My how things have changed….
By James Blom, M.D. | Radiation Oncologist
Cancer in and of itself is a frightening word. The phrase, “Metastatic cancer” is downright devastating.
As we all know, metastatic disease has historically meant that the proverbial horse was out of the barn, and it was a death sentence with a not-too-distant due date. Not too many years ago, a patient who had been told that his or her cancer had metastasized had been taken out of the realm of “curative” and entered the realm of “palliative”. Thereafter, all interventions were focused on maintaining or preserving quality of life, but with few exceptions, there was no significant extension of life.
Fast forward to today, and enter the concept of “oligometastatic“ disease. Decades ago, researchers noticed that patients with colon or rectal cancer who had 3 or fewer metastases to their liver, and underwent surgical resection of those lesions, lived substantially longer than patients who did not have their liver metastases resected. It was initially thought that this phenomenon was limited to colorectal cancer and liver metastases; we are discovering now that is not the case.
In today’s world of cancer, patients with 1-5 metastases are treated much more aggressively with local treatments, such as Cyberknife stereotactic ablative body radiotherapy (SABR)… even if they have no symptoms of their disease. In the SABR-COMET trial, patients with 1-5 metastatic sites treated with SABR + systemic therapy demonstrated improved overall survival (41 months vs. 28 months) compared to patients treated with systemic therapy alone (Palma et al, Lancet 2019). A similar study enrolled patients with 1-3 metastatic sites and found that patients treated with SABR + systemic therapy had a dramatic improvement in overall survival (40 months vs. 17 months) compared to systemic therapy alone while also demonstrating no grade 3 or higher toxicities (Gomez et al, Journal of Clinical Oncology 2019).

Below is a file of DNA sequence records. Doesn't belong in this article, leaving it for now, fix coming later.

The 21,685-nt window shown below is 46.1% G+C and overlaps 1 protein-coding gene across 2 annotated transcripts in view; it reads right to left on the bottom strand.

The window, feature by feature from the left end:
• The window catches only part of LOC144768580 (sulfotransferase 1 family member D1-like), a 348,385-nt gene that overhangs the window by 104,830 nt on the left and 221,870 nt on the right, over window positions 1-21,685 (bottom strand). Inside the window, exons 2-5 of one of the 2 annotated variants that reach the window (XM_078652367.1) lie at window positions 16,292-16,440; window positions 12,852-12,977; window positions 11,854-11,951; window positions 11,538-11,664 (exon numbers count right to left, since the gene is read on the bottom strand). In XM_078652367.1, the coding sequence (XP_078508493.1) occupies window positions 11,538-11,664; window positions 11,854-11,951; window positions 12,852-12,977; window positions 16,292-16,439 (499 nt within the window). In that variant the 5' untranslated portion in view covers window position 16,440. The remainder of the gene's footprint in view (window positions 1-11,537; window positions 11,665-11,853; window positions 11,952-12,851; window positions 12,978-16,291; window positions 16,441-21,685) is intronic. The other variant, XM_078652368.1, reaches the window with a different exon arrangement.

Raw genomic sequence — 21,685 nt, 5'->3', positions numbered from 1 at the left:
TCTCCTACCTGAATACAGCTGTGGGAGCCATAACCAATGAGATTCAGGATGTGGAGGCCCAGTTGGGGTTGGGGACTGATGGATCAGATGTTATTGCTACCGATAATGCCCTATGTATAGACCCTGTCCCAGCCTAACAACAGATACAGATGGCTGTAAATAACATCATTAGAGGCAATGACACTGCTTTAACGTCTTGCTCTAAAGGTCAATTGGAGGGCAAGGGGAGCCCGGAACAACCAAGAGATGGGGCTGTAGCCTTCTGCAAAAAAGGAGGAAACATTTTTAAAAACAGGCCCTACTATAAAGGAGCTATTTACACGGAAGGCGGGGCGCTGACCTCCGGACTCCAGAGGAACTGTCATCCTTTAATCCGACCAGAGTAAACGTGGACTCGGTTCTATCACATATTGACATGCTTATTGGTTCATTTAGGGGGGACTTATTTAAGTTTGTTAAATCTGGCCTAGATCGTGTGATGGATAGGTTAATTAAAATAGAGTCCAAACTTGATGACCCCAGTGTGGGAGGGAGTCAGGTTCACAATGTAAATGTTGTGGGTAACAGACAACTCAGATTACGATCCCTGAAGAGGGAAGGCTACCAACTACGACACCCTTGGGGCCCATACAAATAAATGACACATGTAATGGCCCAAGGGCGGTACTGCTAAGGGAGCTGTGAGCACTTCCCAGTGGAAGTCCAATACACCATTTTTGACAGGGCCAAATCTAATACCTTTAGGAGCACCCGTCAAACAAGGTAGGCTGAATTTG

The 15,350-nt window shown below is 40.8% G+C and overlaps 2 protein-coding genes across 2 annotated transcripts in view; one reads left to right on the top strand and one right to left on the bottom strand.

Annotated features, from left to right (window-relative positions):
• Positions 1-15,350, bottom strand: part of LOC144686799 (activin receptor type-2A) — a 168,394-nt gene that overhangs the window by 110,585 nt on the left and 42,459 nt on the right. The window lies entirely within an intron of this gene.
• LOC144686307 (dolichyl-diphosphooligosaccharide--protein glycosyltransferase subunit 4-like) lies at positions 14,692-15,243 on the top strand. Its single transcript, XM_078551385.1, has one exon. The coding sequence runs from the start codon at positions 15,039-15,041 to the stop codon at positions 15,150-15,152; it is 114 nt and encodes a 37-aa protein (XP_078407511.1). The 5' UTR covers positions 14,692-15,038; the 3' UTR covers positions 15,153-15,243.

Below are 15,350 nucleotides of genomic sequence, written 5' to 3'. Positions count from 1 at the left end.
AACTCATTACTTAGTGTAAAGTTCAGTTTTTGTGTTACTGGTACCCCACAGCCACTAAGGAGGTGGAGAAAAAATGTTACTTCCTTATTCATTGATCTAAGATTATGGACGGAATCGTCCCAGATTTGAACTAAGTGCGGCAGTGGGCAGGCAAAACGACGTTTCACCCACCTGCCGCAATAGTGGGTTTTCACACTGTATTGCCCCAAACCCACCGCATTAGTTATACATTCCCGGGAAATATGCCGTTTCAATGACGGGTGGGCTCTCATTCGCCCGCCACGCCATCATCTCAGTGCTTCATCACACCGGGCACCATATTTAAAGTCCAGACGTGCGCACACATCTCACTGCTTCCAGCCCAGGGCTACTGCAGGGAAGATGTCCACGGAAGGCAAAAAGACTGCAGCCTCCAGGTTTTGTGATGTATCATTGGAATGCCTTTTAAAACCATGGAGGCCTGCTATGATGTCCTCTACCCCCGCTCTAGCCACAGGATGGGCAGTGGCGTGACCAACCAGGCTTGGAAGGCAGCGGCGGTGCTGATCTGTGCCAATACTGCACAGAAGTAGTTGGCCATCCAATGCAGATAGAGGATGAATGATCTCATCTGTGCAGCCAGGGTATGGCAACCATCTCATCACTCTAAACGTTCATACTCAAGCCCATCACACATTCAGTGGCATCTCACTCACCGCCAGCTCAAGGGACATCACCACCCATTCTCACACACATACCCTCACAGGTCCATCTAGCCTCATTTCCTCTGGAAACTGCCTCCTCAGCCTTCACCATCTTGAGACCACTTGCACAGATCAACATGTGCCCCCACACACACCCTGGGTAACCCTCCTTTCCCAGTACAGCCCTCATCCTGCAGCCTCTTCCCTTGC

The ORIOLE study found that patients with oligometastatic prostate cancer treated with SABR had a significant improvement in 6-month progression free survival (81% vs. 39%) compared to patients who were observed and no grade 3 or higher toxicities were observed (Phillips et al, ASTRO 2019) exclusively metastatic prostate cancer reported similar results. While we await longer term follow-up of these randomized studies, retrospective data has consistently demonstrated that between 20-30% of patients with oligometastatic disease remain disease free at 5 years and therefore might be considered “cured”.
As oncologists, we keep learning and the field keeps advancing; paradigms continue to shift. Improvements in systemic therapy continue to highlight the importance of local control of disease. Once upon a time we thought metastatic disease meant certain and fairly swift death; now we can sometimes say “not so fast”…